by Josh Manning
Two years ago a former state legislator asked me who I preferred in the race for president. I thought Hillary Clinton had it locked up, this was December 2015, and that while I mostly agreed with Bernie Sanders on policy issues there was something about him I found lacking. I said that Senator Elizabeth Warren was my dream candidate since she had that portfolio of strong progressive issues, a lifetime of making them reality, and could speak about those things in a way that was dynamically appealing.
I was wrong about Sanders. He managed to have massive appeal and there are people, to include the brain trust around Obama, who have openly wondered if he would be our current president. The politics of personalities aside, it is an interesting notion to think that a candidate who attached the word “socialist” to their name could manage the free world.
There is something amazingly potent in the message Sanders and Warren bring to the national stage. Recently I read a piece that distilled this idea to “economic justice,” which is a shorthand way of saying that a rising economy, better regulation, and increased rights for people will be the tide that lifts all boats. This is the message that will dominate the 2018 elections and will create the alternative to the Tea Party wave of 2010. Montana will have its own candidate in the Warren-Sanders mold and the one I believe will be perfectly positioned to ride the deep blue wave and wash Greg Gianforte from office. This is the reason I have put my efforts and thoughts behind John Heenan for Congress since I first met him months ago.
The obvious question is how Heenan can win statewide. There is the “special sauce” that has allowed Democrats like Steve Bullock and Jon Tester to win statewide again and again. Heenan, who is far more to the left of either of them, would not seem to have this secret recipe that allows people seemingly out of sync with all of Montana to get elected.
But no one knows what this “special sauce” really contains. I think the key ingredient is something a former Secretary of State from Missouri got the pulse of when he nearly took out an incumbent Republican senator during the Trump wave. Following the 2016 election, Jason Kander took to the country to tell them how he used honesty and speaking candidly about solid progressive values allowed him to come within points of winning. If you have not seen it, I recommend taking some time to listen to him speak a month after the election. Kander lays out a very simple and effective way to win: be honest about what we believe in. It is that simple.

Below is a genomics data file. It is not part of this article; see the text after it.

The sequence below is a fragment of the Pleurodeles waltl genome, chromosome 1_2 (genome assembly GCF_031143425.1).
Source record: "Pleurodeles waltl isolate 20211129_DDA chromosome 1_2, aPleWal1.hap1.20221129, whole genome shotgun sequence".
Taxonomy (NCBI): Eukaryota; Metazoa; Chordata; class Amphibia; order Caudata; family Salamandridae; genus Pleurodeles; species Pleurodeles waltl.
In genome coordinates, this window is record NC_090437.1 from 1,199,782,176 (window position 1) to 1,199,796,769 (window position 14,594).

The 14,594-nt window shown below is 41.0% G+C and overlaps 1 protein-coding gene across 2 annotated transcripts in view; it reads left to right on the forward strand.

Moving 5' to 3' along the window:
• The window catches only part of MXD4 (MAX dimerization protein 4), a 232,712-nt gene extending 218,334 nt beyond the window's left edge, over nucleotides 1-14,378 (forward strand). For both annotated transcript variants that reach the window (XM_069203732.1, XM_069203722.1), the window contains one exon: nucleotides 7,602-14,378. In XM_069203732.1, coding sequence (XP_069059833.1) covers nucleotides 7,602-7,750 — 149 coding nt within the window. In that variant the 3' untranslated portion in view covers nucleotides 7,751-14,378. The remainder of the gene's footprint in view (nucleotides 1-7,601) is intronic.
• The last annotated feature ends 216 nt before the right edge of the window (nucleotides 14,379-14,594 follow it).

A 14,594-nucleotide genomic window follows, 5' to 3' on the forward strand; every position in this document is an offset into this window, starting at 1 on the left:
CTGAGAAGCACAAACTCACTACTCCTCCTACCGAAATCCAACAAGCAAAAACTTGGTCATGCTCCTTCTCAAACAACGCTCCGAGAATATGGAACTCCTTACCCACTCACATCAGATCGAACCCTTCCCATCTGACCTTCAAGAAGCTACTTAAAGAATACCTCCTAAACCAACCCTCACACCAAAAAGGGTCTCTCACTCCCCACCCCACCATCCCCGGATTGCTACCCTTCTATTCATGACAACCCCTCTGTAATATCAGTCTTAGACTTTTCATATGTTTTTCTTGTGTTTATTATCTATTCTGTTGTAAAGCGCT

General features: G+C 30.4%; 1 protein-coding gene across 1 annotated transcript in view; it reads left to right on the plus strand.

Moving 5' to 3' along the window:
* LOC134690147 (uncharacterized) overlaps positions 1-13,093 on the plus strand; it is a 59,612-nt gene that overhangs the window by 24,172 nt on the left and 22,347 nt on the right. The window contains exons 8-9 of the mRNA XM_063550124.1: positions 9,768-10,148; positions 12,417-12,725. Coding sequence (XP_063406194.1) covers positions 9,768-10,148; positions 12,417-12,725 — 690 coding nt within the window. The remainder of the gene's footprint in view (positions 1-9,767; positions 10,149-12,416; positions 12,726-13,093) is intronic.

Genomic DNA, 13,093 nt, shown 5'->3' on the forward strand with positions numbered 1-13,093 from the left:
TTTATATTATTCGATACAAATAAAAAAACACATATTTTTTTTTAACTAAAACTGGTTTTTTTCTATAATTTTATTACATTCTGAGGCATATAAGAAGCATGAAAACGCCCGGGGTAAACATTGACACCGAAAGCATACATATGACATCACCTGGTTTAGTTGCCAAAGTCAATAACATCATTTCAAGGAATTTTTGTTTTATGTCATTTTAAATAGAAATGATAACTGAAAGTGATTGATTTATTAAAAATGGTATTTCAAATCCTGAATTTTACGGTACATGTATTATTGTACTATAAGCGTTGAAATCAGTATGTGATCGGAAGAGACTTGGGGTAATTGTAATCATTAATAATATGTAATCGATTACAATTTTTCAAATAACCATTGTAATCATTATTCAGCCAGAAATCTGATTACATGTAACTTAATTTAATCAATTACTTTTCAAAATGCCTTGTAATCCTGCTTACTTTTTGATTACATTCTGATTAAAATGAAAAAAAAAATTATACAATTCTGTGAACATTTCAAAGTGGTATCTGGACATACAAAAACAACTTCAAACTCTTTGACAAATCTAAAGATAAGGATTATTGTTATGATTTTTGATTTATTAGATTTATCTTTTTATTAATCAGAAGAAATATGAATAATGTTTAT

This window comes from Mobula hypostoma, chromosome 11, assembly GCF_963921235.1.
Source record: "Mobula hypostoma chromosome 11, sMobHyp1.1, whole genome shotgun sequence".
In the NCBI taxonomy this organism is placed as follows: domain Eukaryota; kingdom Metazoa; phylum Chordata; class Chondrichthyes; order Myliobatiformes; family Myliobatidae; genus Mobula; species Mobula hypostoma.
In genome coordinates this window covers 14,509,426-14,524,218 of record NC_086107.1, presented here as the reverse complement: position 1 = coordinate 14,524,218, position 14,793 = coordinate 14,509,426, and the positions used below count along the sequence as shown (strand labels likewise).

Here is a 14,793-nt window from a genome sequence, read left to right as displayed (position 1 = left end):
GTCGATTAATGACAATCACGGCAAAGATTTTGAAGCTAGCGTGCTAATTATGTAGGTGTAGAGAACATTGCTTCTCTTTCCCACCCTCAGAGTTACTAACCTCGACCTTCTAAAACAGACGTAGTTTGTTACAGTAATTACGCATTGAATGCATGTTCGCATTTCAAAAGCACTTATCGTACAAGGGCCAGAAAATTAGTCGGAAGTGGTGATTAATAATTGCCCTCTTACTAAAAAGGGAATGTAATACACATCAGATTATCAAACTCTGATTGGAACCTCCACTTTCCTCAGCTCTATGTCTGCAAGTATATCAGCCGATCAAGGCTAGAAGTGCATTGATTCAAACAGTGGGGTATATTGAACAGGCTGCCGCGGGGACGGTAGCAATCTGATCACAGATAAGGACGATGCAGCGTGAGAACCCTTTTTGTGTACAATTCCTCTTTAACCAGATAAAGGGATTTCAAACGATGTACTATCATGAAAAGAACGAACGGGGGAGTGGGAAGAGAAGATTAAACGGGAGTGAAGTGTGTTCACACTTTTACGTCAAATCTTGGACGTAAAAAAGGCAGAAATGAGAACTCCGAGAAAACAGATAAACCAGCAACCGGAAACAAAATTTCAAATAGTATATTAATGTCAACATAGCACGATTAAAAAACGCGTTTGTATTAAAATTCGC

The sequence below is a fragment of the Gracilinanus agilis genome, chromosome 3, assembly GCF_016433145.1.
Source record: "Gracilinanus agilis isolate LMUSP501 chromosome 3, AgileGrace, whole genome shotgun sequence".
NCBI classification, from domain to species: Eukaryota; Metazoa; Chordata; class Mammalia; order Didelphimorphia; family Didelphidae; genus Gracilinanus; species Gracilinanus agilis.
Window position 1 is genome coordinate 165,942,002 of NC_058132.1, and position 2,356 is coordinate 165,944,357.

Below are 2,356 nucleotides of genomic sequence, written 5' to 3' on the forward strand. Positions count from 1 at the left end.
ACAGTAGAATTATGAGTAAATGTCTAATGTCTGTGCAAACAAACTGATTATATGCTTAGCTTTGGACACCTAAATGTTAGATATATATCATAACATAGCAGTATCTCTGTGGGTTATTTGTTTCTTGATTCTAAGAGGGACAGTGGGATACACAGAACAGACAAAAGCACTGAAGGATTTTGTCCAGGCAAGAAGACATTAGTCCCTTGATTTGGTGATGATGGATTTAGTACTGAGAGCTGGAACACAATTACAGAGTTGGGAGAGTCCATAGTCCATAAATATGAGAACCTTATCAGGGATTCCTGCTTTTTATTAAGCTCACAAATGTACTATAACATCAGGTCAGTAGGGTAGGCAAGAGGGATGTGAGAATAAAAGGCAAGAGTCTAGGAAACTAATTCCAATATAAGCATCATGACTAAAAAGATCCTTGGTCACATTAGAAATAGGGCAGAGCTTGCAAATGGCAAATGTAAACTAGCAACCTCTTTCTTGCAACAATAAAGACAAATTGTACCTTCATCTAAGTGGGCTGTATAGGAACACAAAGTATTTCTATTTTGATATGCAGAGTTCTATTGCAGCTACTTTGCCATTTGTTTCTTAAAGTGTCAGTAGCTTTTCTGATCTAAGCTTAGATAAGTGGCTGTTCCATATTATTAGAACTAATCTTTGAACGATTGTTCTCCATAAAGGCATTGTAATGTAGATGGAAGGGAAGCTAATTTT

That brings me back to Heenan. He will be unapologetic about his progressive beliefs and explain that healthcare for all is an economic necessity, that the current political system demands fealty to corporate interests he has long fought, and how government programs that lift people from poverty are not our common enemy. Heenan has taken on Art Wittich and won. He has taken on the big banks and won. He can take on convict Gianforte and win.
Heenan will define himself by running his own honest campaign. He is not going to farm this out to consulting firms that tailor messages to polls yet do not seem to have any bearing on election day. He is going to say what he thinks is best for Montana and that message will win the day, not play it safe but boring and follow D.C. dictates. He picked up Middle Seat—a group of former Sanders digital gurus who helped raise from scratch a veterans group I am in—long before I recommended them to him. He should receive the endorsement of Our Revolution, a group of amazing organizers who have followed in the spirit of Obama’s Organizing for America and identified ways to magnify messaging and voter outreach. Yes these are all Sanders people and yes there are still pains from 2016, but let me tell you having met many of them: they are the future, embrace it.
As someone who knows a lot of radical leftists and moderate Republicans, there is a commonality between the two. They respect honesty and fairness. Many moderates are not excited or even willing to do much for Gianforte. They probably will not do anything for Heenan either. But, as Kander says, they may decide to check the box for the guy who is honest and candid about programs that will extend a hand to all rather than vote party line for the guy who bought his way in Congress and assaulted a reporter to get there.
There are other great candidates in this primary as there will be across the country. Democrats are excited about the prospects of a wave election in 2018 and people want to be on that boat. Two former state legislators are running, both of whom had exceptional careers and gave some of the best floor speeches on Democratic values. Another candidate has done amazing work to expand public access to lands and is a premier conservationist in the state. I will be equally excited about their candidacies if any one of them wins the primary.
But for now, I am solidly with Heenan. We only get candidates like him, people who are well-intentioned farmers or lawyers willing to take on Citizens United at the highest stage, so often. Heenan combines that authenticity with a sharp mind and is someone we need to send to represent us in D.C. to make sure Montana is not left behind while a few others get to enrich themselves. If you want to upset the status quo and protect our abilities to get ahead then Heenan is your vessel to that vibrant future.
Note from Editors: If you are interested in writing an endorsement or piece on the House race, feel free to drop Don a note.